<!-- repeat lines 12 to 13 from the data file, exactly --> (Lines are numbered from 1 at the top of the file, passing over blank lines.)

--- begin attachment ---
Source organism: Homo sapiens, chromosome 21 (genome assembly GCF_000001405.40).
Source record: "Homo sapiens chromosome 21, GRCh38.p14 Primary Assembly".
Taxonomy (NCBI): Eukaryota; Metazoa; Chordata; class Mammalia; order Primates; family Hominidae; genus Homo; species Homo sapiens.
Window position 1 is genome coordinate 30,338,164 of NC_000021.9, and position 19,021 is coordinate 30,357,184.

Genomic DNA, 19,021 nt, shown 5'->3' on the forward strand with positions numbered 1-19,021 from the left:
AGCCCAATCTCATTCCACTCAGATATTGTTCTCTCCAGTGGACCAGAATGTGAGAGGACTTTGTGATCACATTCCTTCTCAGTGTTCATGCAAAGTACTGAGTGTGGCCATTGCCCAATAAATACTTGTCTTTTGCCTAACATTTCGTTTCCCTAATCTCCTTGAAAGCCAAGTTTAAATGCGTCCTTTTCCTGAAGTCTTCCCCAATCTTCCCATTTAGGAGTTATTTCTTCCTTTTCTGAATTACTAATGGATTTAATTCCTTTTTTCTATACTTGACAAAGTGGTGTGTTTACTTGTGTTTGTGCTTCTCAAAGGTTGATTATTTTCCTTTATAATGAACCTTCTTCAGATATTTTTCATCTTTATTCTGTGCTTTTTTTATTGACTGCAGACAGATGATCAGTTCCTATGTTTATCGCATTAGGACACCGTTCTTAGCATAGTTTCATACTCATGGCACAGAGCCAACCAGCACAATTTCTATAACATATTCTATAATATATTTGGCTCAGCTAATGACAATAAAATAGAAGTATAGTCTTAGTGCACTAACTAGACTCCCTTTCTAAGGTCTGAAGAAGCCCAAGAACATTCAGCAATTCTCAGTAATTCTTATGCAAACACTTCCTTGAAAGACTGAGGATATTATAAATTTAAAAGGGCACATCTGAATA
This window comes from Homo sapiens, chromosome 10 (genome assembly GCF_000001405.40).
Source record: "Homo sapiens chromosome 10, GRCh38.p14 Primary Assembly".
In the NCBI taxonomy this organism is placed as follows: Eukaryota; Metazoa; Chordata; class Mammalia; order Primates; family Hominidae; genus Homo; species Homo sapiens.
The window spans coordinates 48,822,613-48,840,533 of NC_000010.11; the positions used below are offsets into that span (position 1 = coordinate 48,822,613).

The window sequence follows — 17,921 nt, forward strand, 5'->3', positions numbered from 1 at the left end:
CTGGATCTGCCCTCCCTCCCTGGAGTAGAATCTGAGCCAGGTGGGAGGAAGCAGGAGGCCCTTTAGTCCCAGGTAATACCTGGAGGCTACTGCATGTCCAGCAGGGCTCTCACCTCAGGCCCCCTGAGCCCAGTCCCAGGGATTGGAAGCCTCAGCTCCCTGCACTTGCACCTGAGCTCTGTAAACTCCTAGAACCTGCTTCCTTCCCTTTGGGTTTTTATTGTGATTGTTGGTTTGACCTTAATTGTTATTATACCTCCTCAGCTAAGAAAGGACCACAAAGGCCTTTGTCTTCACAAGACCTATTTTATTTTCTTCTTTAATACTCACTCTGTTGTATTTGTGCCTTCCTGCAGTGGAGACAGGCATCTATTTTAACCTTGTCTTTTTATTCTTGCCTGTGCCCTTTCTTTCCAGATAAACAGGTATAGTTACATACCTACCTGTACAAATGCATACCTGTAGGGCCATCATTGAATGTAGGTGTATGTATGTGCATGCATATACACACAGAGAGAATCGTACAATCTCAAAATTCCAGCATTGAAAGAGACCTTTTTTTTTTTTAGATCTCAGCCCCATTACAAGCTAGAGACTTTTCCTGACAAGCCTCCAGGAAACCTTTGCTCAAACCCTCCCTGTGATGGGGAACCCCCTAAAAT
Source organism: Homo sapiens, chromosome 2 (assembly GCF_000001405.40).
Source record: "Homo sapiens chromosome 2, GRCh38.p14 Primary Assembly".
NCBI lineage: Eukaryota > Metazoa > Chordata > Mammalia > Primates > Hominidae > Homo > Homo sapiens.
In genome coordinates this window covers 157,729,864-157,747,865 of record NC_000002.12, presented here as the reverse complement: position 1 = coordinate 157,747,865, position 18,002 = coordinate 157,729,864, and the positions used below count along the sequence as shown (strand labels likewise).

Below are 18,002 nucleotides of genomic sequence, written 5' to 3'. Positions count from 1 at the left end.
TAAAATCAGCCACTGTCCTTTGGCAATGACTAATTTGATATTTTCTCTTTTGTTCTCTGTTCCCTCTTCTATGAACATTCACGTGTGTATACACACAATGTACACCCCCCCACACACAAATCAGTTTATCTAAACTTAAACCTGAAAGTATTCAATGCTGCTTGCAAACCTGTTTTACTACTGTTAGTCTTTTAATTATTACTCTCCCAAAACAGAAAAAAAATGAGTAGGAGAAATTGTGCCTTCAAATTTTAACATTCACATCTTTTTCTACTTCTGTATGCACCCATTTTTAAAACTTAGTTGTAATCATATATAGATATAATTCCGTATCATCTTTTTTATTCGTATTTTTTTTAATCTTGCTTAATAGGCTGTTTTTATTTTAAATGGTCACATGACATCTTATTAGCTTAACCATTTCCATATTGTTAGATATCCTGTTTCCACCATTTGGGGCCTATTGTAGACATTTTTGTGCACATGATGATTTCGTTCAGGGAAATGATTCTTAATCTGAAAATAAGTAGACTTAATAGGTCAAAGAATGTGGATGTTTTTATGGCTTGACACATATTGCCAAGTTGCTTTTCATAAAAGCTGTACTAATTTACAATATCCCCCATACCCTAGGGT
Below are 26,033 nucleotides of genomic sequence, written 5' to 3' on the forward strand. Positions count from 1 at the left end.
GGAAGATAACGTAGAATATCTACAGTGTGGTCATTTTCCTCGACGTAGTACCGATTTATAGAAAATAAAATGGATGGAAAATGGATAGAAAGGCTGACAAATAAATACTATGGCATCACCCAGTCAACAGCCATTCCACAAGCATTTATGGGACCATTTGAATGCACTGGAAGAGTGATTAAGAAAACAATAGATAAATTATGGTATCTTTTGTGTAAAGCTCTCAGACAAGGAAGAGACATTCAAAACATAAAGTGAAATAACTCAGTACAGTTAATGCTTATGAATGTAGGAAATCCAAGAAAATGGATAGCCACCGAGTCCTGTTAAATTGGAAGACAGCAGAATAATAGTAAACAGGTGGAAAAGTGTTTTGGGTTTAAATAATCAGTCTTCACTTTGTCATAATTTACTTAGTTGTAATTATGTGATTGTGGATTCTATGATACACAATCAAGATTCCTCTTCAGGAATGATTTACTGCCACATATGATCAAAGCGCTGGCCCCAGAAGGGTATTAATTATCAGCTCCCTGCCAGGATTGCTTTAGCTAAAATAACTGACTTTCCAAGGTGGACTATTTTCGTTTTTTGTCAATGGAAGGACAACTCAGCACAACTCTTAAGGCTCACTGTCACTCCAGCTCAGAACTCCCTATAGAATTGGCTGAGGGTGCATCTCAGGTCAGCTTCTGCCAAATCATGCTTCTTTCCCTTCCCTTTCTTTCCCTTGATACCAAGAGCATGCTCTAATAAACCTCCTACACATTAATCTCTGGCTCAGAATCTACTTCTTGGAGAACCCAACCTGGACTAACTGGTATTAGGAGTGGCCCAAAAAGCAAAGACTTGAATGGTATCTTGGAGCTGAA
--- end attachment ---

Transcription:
CTGGATCTGCCCTCCCTCCCTGGAGTAGAATCTGAGCCAGGTGGGAGGAAGCAGGAGGCCCTTTAGTCCCAGGTAATACCTGGAGGCTACTGCATGTCCAGCAGGGCTCTCACCTCAGGCCCCCTGAGCCCAGTCCCAGGGATTGGAAGCCTCAGCTCCCTGCACTTGCACCTGAGCTCTGTAAACTCCTAGAACCTGCTTCCTTCCCTTTGGGTTTTTATTGTGATTGTTGGTTTGACCTTAATTGTTATTATACCTCCTCAGCTAAGAAAGGACCACAAAGGCCTTTGTCTTCACAAGACCTATTTTATTTTCTTCTTTAATACTCACTCTGTTGTATTTGTGCCTTCCTGCAGTGGAGACAGGCATCTATTTTAACCTTGTCTTTTTATTCTTGCCTGTGCCCTTTCTTTCCAGATAAACAGGTATAGTTACATACCTACCTGTACAAATGCATACCTGTAGGGCCATCATTGAATGTAGGTGTATGTATGTGCATGCATATACACACAGAGAGAATCGTACAATCTCAAAATTCCAGCATTGAAAGAGACCTTTTTTTTTTTTAGATCTCAGCCCCATTACAAGCTAGAGACTTTTCCTGACAAGCCTCCAGGAAACCTTTGCTCAAACCCTCCCTGTGATGGGGAACCCCCTAAAAT
Source organism: Homo sapiens, chromosome 2 (assembly GCF_000001405.40).